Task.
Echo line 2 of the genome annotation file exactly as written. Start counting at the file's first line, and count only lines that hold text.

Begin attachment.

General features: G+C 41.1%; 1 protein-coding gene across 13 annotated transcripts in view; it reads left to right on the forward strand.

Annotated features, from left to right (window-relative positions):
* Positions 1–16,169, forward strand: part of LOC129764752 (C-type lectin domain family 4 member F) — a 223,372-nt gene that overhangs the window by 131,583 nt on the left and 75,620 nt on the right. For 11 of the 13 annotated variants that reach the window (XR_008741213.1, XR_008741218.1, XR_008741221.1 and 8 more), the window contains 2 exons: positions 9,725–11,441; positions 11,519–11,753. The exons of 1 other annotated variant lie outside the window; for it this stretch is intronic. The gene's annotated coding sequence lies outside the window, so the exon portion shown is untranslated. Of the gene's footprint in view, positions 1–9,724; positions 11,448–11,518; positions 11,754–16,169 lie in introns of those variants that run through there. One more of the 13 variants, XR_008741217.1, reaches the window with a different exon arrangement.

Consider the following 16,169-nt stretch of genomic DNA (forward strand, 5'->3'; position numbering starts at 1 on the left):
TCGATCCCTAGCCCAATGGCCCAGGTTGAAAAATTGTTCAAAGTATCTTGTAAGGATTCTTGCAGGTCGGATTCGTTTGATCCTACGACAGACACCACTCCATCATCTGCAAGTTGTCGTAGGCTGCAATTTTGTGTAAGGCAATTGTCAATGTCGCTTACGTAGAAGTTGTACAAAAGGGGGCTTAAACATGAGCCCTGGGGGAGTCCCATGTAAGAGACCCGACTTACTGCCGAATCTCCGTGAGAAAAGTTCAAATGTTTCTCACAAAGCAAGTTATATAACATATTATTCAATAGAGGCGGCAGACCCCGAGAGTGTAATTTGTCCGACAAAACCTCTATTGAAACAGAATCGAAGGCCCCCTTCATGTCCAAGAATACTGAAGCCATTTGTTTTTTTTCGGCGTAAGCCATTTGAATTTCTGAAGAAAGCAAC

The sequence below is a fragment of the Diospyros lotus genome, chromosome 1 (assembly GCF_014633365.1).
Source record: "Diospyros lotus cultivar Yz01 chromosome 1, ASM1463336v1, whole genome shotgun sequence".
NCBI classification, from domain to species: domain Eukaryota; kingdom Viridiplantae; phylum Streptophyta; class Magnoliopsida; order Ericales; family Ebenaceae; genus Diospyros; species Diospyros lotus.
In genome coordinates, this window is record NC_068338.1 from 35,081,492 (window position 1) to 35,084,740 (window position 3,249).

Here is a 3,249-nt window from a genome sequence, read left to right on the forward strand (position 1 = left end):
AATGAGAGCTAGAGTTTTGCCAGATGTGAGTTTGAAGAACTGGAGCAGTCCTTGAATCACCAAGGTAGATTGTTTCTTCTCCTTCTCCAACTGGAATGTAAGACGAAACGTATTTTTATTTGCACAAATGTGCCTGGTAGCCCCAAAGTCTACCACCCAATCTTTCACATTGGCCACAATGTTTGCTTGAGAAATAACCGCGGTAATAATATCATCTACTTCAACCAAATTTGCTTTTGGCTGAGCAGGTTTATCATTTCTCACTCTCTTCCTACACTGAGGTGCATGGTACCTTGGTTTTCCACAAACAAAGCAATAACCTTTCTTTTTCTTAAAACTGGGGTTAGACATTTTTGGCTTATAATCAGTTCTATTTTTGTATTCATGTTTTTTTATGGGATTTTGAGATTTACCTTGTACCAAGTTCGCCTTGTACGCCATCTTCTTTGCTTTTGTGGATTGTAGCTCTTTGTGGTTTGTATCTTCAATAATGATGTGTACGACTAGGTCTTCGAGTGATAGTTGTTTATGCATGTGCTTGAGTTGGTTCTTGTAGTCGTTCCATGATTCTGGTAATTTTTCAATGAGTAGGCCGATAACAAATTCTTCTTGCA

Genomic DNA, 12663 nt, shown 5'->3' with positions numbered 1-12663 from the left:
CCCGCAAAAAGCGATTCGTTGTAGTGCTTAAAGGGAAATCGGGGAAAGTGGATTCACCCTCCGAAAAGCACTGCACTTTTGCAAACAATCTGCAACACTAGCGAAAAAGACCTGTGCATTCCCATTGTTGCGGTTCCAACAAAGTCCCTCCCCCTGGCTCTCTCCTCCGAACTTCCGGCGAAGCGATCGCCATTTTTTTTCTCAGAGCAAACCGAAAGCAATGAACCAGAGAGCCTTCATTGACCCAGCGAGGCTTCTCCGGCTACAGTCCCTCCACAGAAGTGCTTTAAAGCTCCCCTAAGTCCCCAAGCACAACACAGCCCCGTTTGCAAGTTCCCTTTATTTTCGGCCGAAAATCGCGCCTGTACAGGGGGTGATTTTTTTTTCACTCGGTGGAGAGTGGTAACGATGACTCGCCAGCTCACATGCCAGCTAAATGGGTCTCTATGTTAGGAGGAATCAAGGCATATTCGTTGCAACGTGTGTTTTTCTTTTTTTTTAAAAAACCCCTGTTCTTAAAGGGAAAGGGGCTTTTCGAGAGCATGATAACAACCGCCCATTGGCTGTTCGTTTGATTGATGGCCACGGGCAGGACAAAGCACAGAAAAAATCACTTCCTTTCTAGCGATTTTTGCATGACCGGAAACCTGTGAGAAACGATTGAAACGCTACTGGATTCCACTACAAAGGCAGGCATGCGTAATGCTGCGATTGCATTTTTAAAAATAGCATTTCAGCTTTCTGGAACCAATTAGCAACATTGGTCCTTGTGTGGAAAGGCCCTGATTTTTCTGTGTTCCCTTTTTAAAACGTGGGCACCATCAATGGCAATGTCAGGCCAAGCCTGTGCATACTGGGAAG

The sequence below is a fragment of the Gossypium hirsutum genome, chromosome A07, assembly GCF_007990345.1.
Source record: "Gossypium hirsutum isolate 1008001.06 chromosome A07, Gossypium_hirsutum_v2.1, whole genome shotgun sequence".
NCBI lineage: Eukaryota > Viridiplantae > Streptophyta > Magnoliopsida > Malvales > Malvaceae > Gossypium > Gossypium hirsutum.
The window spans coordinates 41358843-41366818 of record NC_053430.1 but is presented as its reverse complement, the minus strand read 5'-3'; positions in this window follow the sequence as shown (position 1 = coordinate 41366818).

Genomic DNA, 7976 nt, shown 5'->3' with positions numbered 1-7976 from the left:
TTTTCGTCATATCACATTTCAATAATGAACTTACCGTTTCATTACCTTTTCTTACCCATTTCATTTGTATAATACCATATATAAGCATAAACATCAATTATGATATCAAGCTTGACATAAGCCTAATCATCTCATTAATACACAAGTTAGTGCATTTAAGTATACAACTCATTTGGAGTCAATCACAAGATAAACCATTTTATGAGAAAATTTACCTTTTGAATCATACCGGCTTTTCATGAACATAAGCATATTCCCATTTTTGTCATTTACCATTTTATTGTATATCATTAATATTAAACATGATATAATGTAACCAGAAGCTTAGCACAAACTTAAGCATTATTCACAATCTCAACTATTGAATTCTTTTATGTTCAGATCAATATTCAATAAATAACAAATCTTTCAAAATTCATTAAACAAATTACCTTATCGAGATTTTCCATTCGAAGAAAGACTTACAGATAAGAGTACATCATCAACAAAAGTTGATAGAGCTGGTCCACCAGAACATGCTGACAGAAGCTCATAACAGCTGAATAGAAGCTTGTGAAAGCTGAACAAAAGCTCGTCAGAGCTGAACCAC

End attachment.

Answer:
Annotated features, from left to right (window-relative positions):